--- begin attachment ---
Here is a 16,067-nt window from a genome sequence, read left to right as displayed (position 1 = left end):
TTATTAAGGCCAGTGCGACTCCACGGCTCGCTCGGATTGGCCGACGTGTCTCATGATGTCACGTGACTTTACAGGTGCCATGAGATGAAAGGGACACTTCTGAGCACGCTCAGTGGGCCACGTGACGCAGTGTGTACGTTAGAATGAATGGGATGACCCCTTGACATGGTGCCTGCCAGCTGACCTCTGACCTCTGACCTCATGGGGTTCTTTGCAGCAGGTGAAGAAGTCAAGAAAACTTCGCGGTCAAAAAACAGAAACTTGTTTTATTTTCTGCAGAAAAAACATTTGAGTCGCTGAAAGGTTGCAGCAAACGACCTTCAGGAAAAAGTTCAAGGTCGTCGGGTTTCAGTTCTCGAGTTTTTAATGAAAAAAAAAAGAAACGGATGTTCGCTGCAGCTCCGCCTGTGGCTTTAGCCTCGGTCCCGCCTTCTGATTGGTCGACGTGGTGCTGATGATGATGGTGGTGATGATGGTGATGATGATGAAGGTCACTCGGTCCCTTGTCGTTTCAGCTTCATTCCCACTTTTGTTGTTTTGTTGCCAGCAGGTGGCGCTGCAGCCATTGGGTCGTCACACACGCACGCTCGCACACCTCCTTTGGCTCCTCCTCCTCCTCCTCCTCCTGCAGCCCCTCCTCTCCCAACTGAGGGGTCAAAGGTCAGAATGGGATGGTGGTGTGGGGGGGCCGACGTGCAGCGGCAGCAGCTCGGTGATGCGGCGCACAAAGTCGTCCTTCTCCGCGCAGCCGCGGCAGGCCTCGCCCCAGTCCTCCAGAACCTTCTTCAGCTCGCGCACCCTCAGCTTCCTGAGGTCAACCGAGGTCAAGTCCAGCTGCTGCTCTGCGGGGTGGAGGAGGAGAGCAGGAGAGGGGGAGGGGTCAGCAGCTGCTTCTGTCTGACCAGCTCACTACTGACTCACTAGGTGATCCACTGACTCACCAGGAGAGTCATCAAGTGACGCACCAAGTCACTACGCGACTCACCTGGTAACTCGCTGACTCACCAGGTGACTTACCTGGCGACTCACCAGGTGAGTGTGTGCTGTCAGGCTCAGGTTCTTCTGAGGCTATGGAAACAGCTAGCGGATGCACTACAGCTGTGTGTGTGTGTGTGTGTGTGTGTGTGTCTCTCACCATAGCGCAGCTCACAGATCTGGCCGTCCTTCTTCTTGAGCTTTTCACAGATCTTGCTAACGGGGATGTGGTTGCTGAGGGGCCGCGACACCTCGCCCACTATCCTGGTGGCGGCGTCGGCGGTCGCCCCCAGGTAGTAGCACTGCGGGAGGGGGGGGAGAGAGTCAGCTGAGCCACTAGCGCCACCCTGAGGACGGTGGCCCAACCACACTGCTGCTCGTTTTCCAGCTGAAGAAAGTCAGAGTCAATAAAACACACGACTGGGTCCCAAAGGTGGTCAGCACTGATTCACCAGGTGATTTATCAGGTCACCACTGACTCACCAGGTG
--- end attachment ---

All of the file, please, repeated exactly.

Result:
Here is a 16,067-nt window from a genome sequence, read left to right as displayed (position 1 = left end):
TTATTAAGGCCAGTGCGACTCCACGGCTCGCTCGGATTGGCCGACGTGTCTCATGATGTCACGTGACTTTACAGGTGCCATGAGATGAAAGGGACACTTCTGAGCACGCTCAGTGGGCCACGTGACGCAGTGTGTACGTTAGAATGAATGGGATGACCCCTTGACATGGTGCCTGCCAGCTGACCTCTGACCTCTGACCTCATGGGGTTCTTTGCAGCAGGTGAAGAAGTCAAGAAAACTTCGCGGTCAAAAAACAGAAACTTGTTTTATTTTCTGCAGAAAAAACATTTGAGTCGCTGAAAGGTTGCAGCAAACGACCTTCAGGAAAAAGTTCAAGGTCGTCGGGTTTCAGTTCTCGAGTTTTTAATGAAAAAAAAAAGAAACGGATGTTCGCTGCAGCTCCGCCTGTGGCTTTAGCCTCGGTCCCGCCTTCTGATTGGTCGACGTGGTGCTGATGATGATGGTGGTGATGATGGTGATGATGATGAAGGTCACTCGGTCCCTTGTCGTTTCAGCTTCATTCCCACTTTTGTTGTTTTGTTGCCAGCAGGTGGCGCTGCAGCCATTGGGTCGTCACACACGCACGCTCGCACACCTCCTTTGGCTCCTCCTCCTCCTCCTCCTCCTGCAGCCCCTCCTCTCCCAACTGAGGGGTCAAAGGTCAGAATGGGATGGTGGTGTGGGGGGGCCGACGTGCAGCGGCAGCAGCTCGGTGATGCGGCGCACAAAGTCGTCCTTCTCCGCGCAGCCGCGGCAGGCCTCGCCCCAGTCCTCCAGAACCTTCTTCAGCTCGCGCACCCTCAGCTTCCTGAGGTCAACCGAGGTCAAGTCCAGCTGCTGCTCTGCGGGGTGGAGGAGGAGAGCAGGAGAGGGGGAGGGGTCAGCAGCTGCTTCTGTCTGACCAGCTCACTACTGACTCACTAGGTGATCCACTGACTCACCAGGAGAGTCATCAAGTGACGCACCAAGTCACTACGCGACTCACCTGGTAACTCGCTGACTCACCAGGTGACTTACCTGGCGACTCACCAGGTGAGTGTGTGCTGTCAGGCTCAGGTTCTTCTGAGGCTATGGAAACAGCTAGCGGATGCACTACAGCTGTGTGTGTGTGTGTGTGTGTGTGTGTGTCTCTCACCATAGCGCAGCTCACAGATCTGGCCGTCCTTCTTCTTGAGCTTTTCACAGATCTTGCTAACGGGGATGTGGTTGCTGAGGGGCCGCGACACCTCGCCCACTATCCTGGTGGCGGCGTCGGCGGTCGCCCCCAGGTAGTAGCACTGCGGGAGGGGGGGGAGAGAGTCAGCTGAGCCACTAGCGCCACCCTGAGGACGGTGGCCCAACCACACTGCTGCTCGTTTTCCAGCTGAAGAAAGTCAGAGTCAATAAAACACACGACTGGGTCCCAAAGGTGGTCAGCACTGATTCACCAGGTGATTTATCAGGTCACCACTGACTCACCAGGTG